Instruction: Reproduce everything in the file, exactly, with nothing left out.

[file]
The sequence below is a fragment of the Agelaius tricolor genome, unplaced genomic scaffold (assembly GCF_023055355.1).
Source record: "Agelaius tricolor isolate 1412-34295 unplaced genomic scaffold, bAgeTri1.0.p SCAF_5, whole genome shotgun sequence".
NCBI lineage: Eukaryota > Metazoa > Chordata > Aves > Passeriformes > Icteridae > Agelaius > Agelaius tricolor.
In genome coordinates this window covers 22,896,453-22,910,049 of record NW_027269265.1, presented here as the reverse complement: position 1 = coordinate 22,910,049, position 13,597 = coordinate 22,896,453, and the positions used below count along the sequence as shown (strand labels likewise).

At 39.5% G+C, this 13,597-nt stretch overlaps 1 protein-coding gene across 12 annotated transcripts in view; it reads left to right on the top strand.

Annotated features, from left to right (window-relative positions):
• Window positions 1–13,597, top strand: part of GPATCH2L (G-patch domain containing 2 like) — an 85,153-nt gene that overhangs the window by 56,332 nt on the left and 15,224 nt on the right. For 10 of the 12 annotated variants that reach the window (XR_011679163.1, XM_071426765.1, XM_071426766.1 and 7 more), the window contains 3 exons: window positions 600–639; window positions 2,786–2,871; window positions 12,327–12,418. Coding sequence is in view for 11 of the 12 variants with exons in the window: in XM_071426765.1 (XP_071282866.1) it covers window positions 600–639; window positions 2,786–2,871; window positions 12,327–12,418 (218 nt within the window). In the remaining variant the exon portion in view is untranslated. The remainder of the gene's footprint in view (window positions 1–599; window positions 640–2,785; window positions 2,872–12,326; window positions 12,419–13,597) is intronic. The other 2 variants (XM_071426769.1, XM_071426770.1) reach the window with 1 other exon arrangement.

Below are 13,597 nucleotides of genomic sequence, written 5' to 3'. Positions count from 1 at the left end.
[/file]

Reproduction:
The sequence below is a fragment of the Agelaius tricolor genome, unplaced genomic scaffold (assembly GCF_023055355.1).
Source record: "Agelaius tricolor isolate 1412-34295 unplaced genomic scaffold, bAgeTri1.0.p SCAF_5, whole genome shotgun sequence".
NCBI lineage: Eukaryota > Metazoa > Chordata > Aves > Passeriformes > Icteridae > Agelaius > Agelaius tricolor.
In genome coordinates this window covers 22,896,453-22,910,049 of record NW_027269265.1, presented here as the reverse complement: position 1 = coordinate 22,910,049, position 13,597 = coordinate 22,896,453, and the positions used below count along the sequence as shown (strand labels likewise).

At 39.5% G+C, this 13,597-nt stretch overlaps 1 protein-coding gene across 12 annotated transcripts in view; it reads left to right on the top strand.

Annotated features, from left to right (window-relative positions):
• Window positions 1–13,597, top strand: part of GPATCH2L (G-patch domain containing 2 like) — an 85,153-nt gene that overhangs the window by 56,332 nt on the left and 15,224 nt on the right. For 10 of the 12 annotated variants that reach the window (XR_011679163.1, XM_071426765.1, XM_071426766.1 and 7 more), the window contains 3 exons: window positions 600–639; window positions 2,786–2,871; window positions 12,327–12,418. Coding sequence is in view for 11 of the 12 variants with exons in the window: in XM_071426765.1 (XP_071282866.1) it covers window positions 600–639; window positions 2,786–2,871; window positions 12,327–12,418 (218 nt within the window). In the remaining variant the exon portion in view is untranslated. The remainder of the gene's footprint in view (window positions 1–599; window positions 640–2,785; window positions 2,872–12,326; window positions 12,419–13,597) is intronic. The other 2 variants (XM_071426769.1, XM_071426770.1) reach the window with 1 other exon arrangement.

Below are 13,597 nucleotides of genomic sequence, written 5' to 3'. Positions count from 1 at the left end.